Objective: To determine the optimal recommended program for the follow-up of patients who are disease free after completed primary therapy for cervical cancer.
Methods: Systematic search of MEDLINE, EMBASE and the Cochrane Library databases (1980-November 2007).
Results: Seventeen retrospective trials were identified. Most studies reported similar intervals for follow-up and ranged from a low of 9 visits to a high of 28 visits over 5 years. Follow-up visits typically occurred once every 3-4 months for the first 2 years, every 6 months for the next 3 years and then annually until year 10. All 17 trials reported that a physical exam was performed at each visit. Vaginal vault cytology was analyzed in 13 trials. Other routine surveillance tests included chest x-ray, ultrasound, CT scans, MRI, intravenous pyelography and tumour markers. Median time to recurrence ranged from 7-36 months after primary treatment. Rates of recurrence ranged from 8-26% with 14-57% of patients recurring in the pelvis, and 15-61% of patients recurring at distant or multiple sites. Of the 8-26% of patients who experienced disease recurrence, the vast majority, 89-99%, had recurred by year 5. Upon recurrence, median survival was 7-17 months. Asymptomatic recurrent disease was detected using physical exam in 29-71%, chest x-ray in 20-47%, CT in 0-34% and vaginal vault cytology in 0-17% of patients, respectively.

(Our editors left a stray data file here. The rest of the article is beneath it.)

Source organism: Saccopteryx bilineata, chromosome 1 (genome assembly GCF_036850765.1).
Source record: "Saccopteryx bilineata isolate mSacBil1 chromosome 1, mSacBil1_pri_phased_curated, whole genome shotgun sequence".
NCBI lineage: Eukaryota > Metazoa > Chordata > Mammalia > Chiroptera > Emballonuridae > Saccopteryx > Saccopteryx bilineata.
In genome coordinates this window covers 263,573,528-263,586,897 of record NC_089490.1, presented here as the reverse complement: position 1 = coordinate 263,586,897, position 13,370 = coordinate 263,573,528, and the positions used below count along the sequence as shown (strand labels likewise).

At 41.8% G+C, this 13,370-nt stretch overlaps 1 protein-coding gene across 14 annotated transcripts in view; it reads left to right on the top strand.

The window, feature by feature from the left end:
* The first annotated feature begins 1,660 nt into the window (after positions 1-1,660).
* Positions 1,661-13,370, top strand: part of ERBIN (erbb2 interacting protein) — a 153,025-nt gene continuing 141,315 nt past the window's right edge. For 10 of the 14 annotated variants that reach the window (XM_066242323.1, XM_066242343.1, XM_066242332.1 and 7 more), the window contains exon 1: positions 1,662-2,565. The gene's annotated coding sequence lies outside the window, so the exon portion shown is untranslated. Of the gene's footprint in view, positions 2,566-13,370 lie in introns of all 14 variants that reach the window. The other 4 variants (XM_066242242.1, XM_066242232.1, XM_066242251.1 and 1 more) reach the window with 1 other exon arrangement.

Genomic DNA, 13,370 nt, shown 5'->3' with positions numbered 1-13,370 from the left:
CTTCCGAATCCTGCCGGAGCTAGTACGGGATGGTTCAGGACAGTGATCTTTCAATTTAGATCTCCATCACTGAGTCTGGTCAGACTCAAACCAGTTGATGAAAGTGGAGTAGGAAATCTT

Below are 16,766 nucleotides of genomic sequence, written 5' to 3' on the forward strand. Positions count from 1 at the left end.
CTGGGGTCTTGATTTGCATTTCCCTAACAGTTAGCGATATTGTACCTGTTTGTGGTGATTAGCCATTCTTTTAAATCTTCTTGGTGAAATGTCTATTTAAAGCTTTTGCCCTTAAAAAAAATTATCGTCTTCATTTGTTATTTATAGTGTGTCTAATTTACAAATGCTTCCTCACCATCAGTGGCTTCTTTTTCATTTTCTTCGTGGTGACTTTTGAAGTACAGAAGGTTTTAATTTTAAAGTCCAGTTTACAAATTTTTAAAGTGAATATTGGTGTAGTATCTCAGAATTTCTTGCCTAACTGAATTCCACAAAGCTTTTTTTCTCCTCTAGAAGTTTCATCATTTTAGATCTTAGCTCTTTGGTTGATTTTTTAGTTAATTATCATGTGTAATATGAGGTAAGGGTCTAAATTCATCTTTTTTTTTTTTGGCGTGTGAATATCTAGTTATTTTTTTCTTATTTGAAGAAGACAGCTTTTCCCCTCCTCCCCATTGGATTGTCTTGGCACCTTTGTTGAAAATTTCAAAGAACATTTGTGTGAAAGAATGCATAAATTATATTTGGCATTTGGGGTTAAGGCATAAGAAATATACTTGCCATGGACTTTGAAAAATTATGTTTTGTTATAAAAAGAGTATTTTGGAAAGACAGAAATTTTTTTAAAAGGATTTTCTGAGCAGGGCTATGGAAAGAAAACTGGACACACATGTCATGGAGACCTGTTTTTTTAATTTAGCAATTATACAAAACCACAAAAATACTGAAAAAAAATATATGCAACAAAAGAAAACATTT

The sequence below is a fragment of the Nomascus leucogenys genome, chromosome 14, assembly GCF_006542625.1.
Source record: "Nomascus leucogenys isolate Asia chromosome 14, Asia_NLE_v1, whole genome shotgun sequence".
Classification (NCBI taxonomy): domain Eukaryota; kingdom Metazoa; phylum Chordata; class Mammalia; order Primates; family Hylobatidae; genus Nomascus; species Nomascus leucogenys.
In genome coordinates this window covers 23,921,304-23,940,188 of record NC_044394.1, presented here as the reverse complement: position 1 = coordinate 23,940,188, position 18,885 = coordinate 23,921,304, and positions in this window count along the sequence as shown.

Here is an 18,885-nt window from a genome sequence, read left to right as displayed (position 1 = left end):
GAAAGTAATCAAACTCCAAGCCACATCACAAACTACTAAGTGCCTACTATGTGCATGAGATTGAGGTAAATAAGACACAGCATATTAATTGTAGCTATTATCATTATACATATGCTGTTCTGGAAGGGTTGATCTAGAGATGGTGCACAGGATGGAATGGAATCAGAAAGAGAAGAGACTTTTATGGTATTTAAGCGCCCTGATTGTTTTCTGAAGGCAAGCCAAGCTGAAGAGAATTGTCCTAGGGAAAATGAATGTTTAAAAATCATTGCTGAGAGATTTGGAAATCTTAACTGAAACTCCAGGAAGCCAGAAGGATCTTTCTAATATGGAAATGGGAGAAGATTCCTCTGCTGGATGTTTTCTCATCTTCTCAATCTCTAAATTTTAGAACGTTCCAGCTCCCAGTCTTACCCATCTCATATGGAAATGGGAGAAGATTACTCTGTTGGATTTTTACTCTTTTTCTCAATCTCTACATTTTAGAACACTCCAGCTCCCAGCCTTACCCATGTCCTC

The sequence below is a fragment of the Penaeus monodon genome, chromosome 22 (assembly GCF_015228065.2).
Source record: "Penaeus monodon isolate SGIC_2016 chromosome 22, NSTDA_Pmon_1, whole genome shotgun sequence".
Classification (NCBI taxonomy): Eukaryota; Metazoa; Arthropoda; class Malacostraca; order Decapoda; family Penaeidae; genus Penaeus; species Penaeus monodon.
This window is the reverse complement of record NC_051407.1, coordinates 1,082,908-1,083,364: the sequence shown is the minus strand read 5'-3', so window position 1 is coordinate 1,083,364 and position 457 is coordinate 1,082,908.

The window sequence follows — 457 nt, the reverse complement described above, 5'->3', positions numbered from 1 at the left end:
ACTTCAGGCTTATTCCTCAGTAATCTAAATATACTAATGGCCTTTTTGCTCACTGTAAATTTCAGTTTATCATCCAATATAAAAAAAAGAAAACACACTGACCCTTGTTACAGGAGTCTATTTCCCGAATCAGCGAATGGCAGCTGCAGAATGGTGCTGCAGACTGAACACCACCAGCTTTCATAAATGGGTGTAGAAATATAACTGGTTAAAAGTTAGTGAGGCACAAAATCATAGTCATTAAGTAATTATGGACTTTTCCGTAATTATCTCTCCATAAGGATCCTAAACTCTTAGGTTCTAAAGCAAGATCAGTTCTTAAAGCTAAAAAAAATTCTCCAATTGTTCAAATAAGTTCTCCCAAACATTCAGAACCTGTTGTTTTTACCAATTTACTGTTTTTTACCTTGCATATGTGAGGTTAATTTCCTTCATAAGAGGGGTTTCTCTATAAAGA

Conclusion: There is modest low quality evidence to inform the most appropriate follow-up strategy for patients with cervical cancer who are clinically disease free after receiving primary treatment. Follow-up visits should include a complete physical examination whereas, frequent vaginal vault cytology does not add significantly to the detection of early disease recurrence. Patients should return to annual population-based screening after 5 years of recurrence-free follow-up.